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Writings from the Porch 

August 19, 2017

The Politics of Change

Recently I received a request from Faithful America (a liberal Christian-based political organization) to sign a petition demanding that the R.E. Lee Episcopal Church in Lexington, Virginia change its name.

I did not sign it (and I also asked that they stop sending me emails.)

First of all, separation of church and state is a two-way street. Second of all, as far as I am concerned, they can call themselves whatever they want.  At least half of the streets in the neighborhood where I grew up (from 1972-1978) were named after Confederate officers (I literally grew up on a civil war battlefield). Never once did I think of the streets as encouraging or supporting racism and that changing their names would make the world a better place. Were there racists in that neighborhood? Sure. But their racism was not linked to the Civil War any more than the racists in my neighborhoods in Pennsylvania and Illinois. And believe me, there are racists and white supremacists in Pennsylvania and Illinois.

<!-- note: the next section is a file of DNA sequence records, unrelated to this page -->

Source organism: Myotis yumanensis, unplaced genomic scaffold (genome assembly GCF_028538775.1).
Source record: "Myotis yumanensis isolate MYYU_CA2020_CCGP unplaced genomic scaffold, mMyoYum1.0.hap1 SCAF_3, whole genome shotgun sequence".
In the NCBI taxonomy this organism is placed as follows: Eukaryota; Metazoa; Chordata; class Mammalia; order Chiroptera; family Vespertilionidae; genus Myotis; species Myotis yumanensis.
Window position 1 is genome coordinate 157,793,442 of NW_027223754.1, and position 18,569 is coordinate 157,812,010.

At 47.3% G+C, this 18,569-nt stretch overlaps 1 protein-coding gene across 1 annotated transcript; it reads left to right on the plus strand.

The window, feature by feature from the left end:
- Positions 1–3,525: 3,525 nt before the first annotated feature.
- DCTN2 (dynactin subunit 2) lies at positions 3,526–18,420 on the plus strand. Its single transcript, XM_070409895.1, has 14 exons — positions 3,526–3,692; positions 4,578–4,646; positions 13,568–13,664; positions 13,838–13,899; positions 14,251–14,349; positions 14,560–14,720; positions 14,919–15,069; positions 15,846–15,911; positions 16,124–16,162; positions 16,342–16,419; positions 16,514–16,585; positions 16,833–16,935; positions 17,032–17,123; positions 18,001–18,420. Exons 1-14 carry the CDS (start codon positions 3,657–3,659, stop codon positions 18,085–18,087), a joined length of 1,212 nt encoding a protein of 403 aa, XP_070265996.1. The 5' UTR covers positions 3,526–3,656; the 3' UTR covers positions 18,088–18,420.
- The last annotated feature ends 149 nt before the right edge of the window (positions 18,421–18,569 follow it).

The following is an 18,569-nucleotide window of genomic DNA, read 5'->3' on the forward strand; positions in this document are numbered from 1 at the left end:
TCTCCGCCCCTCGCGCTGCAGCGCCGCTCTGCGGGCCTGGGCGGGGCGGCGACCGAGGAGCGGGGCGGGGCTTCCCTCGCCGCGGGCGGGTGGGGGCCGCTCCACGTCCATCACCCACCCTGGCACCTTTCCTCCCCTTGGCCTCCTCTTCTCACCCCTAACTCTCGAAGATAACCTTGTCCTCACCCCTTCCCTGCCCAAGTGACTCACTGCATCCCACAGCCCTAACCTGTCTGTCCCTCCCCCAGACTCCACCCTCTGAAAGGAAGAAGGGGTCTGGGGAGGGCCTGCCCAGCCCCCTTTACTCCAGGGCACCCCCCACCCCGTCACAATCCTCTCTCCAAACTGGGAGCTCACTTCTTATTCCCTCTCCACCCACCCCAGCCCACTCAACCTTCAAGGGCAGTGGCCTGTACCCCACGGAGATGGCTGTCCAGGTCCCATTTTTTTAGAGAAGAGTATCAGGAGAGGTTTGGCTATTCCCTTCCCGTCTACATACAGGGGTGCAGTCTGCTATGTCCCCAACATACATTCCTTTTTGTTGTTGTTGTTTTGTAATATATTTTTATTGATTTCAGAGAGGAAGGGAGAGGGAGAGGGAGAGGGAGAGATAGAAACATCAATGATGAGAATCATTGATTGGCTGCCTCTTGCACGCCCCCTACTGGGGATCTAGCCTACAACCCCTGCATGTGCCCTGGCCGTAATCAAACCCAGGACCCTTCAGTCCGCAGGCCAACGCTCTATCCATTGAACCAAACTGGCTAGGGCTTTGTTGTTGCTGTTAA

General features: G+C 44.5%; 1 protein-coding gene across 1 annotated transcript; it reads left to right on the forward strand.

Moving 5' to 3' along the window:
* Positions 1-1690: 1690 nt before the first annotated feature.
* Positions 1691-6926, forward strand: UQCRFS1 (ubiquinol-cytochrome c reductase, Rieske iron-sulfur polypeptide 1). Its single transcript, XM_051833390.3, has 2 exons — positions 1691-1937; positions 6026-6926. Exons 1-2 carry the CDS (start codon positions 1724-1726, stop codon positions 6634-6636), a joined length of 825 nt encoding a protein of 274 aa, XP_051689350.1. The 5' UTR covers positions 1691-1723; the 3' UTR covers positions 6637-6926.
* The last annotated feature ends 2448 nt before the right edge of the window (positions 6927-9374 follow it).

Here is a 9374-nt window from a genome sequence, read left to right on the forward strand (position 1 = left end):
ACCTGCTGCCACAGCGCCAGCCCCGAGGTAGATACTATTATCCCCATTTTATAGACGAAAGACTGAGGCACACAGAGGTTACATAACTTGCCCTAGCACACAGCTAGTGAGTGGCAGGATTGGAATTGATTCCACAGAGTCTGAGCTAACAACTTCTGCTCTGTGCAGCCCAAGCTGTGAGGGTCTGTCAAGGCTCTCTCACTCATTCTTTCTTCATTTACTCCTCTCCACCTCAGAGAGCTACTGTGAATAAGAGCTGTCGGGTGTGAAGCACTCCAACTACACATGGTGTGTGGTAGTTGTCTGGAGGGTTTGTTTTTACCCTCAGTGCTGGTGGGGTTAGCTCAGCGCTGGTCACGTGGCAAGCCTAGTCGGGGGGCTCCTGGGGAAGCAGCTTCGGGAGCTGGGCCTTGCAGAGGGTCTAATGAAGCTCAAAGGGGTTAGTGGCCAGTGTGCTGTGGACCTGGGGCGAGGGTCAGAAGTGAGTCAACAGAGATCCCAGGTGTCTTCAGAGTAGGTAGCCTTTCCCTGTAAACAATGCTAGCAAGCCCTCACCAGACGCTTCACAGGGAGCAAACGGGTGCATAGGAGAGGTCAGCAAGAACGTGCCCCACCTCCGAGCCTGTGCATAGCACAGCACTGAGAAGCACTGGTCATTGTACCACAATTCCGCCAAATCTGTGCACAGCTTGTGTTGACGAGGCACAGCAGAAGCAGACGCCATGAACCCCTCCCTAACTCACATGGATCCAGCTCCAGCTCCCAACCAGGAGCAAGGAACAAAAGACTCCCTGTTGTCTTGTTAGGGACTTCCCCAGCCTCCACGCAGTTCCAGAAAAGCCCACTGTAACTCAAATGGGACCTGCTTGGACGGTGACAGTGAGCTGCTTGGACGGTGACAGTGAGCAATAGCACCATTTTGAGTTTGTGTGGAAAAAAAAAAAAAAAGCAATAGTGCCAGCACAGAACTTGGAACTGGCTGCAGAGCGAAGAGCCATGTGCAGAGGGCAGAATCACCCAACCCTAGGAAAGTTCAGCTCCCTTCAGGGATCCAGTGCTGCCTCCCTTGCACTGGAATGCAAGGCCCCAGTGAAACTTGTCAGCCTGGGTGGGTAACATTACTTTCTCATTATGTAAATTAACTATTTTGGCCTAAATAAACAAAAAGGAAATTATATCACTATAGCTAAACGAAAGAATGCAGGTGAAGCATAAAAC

II

Personally, I have no problem toning down the worshiping of the Confederacy. I’m not particularly inclined to worship much of anything—which is supposed to be an inalienable right in these parts. I had great-great-great-grandfathers and their brothers and cousins on both sides of the Civil War (mostly Confederate, but a few in East Tennessee stayed loyal to the Union).  I also have had ancestors in every American war, most of which were sickening imperialistic excursions driven by greed, started by politicians, and fought by soldiers from the lower economic groups and immigrants taken straight from the ship and forced to serve (Look it up. Many families, especially those from Ireland or other English speaking regions, were forced to hand their sons over to the US Army upon arrival or have the whole family shipped back to from whence they came.) I harbor neither shame nor pride in these facts of my lineage. But I do harbor respect.